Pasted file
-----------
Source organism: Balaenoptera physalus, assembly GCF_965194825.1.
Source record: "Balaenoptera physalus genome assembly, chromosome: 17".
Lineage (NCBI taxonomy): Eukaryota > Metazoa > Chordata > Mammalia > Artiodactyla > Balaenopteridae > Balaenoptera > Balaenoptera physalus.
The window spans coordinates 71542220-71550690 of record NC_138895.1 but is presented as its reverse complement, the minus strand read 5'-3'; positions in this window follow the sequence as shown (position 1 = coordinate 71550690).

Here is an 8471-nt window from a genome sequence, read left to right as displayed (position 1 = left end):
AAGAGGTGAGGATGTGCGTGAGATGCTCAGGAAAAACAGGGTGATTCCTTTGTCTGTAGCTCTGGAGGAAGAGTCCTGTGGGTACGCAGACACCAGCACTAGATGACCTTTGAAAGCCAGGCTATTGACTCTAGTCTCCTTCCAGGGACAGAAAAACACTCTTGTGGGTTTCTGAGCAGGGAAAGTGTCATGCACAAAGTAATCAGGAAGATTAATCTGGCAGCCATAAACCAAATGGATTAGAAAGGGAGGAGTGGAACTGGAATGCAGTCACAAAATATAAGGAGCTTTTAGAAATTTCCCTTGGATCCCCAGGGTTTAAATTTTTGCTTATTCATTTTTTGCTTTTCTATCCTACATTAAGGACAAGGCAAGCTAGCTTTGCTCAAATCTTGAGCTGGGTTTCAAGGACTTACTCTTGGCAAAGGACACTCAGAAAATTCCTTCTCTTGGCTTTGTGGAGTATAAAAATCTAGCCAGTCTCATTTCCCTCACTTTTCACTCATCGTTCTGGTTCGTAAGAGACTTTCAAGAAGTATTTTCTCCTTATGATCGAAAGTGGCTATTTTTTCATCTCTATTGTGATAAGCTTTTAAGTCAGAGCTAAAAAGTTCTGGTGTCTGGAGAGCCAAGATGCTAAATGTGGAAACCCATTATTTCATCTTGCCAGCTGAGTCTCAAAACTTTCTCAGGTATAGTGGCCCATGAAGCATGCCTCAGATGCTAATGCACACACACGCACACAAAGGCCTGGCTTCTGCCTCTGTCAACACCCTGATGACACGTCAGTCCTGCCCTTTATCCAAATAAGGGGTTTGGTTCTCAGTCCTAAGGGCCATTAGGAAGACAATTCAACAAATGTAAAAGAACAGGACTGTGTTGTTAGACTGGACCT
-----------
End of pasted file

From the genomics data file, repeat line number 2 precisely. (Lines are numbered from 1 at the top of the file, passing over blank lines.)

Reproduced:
Source record: "Balaenoptera physalus genome assembly, chromosome: 17".